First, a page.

Bill Trinen explains Nintendo’s competitive Smash philosophy

Kotaku's interview sheds light on Nintendo's approach to Smash Bros esports.

Super Smash Bros.'s Icon Alexander Lee · 29 May 2019

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Photo via Nintendo VS

Nintendo of America senior product marketing manager Bill Trinen explained Nintendo’s approach to competitive Super Smash Bros. in an interview that briefly appeared on Kotaku this morning. Trinen’s comments revealed an approach to esports that is vastly different than the strategies of other major developers such as Activision Blizzard or Valve Corporation.


Screenshot via Kotaku
Screenshot via Kotaku


According to Trinen, Nintendo recognizes that competitive Smash is largely supported by a grassroots community driven by top players and prominent personalities. Instead of focusing on the experiences of these professionals, many of whom already receive salaries and benefits from established esports organizations, Nintendo has structured its competitive events towards casual players.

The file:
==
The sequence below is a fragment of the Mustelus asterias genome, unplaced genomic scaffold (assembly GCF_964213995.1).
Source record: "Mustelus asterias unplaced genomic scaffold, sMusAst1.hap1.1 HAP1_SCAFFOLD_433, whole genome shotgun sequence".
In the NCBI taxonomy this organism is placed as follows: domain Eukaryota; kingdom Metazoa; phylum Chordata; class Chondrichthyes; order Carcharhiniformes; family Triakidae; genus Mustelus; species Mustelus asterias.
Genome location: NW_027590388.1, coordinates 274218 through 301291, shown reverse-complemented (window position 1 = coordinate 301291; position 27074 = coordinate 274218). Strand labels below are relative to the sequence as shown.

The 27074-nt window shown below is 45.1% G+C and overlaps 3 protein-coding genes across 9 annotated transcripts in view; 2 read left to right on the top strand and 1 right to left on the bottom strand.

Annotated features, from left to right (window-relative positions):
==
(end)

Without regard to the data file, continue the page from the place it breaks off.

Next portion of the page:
Official Nintendo tournaments such as the the Super Smash Bros. Ultimate North America Open have incorporated items and unorthodox stages into their rulesets in order to differentiate themselves from traditional Smash majors such as Genesis or The Big House. Some of the earliest Smash majors, such as Tournament Go 4, used items, but they have since been banned from competitive play in order to reduce randomness and prevent the abuse of broken mechanics.


In the end, said Trinen, Nintendo doesn’t even consider its competitive Smash events to be part of the same sphere as Smash esports.


Screenshot via Kotaku
Screenshot via Kotaku


It’s true that many casual Smash players never touch the competitive scene. Per Trinen, over 60 percent of the 10,000 players who entered qualifiers from the most recent official Nintendo event had never before played in a tournament. By throwing a little competitive spice into the casual experience—and hiring esportsy commentators like Victoria “VikkiKitty” Perez and Phil “EE” Visu—Nintendo might bridge the gap between the casual and competitive worlds of Smash, infusing the pro scene with a class of newbies primed and ready for high-stakes play.


Update 10:25 PM PST: Kotaku has since posted their interview.

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